Members of the public who spoke for the bill decried federal mandates. Jacque Martin, Arkansas state director for the self government-focused organization Convention of States, called Biden's vaccine order unconstitutional. She urged lawmakers to "stop the snowballing from the federal government to the state" and defend individual rights.
"You're taking that right away from us if you allow corporations and commerce departments and attorneys to supersede our rights," she said.
Rep. Carlton Wing, R-North Little Rock, said passing the bill would give the state "an opportunity to negotiate from a position of strength" when the state's attorney general ultimately challenges the federal rules, as attorneys general in several states have promised to do.
The Senate on Thursday transmitted one of the two identical bills that aim to exempt employees from federal or employer covid-19 vaccine mandates -- Senate Bill 739 by Sen. Kim Hammer, R-Benton -- to the Republican governor, a day after the House voted 61-25 to approve the bill.
The House on Thursday transmitted the other identical bill -- House Bill 1977 by Rep. Josh Bryant, R-Rogers -- to Hutchinson after an attempt to add an emergency clause to the bill failed in the Senate on Thursday morning for the second consecutive day.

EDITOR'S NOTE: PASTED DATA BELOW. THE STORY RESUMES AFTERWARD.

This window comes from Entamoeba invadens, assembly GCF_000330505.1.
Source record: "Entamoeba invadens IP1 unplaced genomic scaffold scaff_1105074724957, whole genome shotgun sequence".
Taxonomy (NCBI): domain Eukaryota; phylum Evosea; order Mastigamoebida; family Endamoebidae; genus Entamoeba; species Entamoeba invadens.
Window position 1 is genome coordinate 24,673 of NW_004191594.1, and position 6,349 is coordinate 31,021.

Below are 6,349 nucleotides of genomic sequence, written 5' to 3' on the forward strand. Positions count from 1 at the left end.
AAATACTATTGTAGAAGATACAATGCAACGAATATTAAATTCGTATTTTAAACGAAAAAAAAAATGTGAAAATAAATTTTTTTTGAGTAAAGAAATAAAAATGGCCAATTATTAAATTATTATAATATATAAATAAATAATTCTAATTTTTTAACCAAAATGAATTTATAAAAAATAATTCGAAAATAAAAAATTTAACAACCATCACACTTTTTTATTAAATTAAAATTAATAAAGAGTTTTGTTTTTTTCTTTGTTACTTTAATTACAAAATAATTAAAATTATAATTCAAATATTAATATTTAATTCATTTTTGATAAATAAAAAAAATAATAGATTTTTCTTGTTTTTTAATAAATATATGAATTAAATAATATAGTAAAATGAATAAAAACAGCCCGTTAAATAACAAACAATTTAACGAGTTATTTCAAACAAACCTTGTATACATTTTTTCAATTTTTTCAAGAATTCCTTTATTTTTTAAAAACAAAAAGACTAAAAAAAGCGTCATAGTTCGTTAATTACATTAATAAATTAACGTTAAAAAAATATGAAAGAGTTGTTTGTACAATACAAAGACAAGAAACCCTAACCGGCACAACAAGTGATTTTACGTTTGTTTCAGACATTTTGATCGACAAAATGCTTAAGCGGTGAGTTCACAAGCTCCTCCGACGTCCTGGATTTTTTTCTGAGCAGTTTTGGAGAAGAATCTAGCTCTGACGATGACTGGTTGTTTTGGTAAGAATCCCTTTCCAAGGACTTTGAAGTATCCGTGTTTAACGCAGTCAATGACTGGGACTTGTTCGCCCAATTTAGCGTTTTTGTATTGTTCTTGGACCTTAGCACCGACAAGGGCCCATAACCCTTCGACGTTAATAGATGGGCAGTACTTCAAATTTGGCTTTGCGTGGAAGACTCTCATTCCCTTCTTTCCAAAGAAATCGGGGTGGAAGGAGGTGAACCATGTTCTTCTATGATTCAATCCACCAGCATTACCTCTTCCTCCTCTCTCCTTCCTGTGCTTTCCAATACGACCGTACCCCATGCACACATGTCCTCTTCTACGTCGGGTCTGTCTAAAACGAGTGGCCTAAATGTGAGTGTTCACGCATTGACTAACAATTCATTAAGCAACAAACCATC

The Senate voted 22-11 on Hammer's motion to add an emergency clause to HB1977. That vote fell two votes short of the 24 required for approval. SB739 doesn't have an emergency clause either.
For a bill to take effect immediately, it must have an emergency clause that is approved by two-thirds of the Legislature -- 24 votes in the Senate and 67 votes in the 100-seat House. Otherwise, the bills take effect 90 days after the session ends.
Hutchinson has expressed his reservations about the bills, but has stopped short of saying what action he will take on them. It takes a simple majority in both the House and Senate to overturn a veto of a bill.
Asked about whether he intends to sign the bills, veto them or let them become law without his signature, Hutchinson said Thursday that he would review the repercussions of the bills and listen to any concerns. He said he expected to make a decision next week.
HB1977 and SB739 would require employers that mandate vaccinations to provide an exemption process for workers, including requiring them to produce a negative antigen test once a week or proof of immunity for the virus that causes covid-19 or its variants, including the presence of antibodies, T cell response or proof of a positive covid-19 test from a licensed health care provider two times a year.
"What we are trying to do is to establish a firewall between what the feds are going to mandate and what we as a state have said we are going to enforce," Hammer said in an interview.
Asked if that's legal, he said, "We'll find out in court."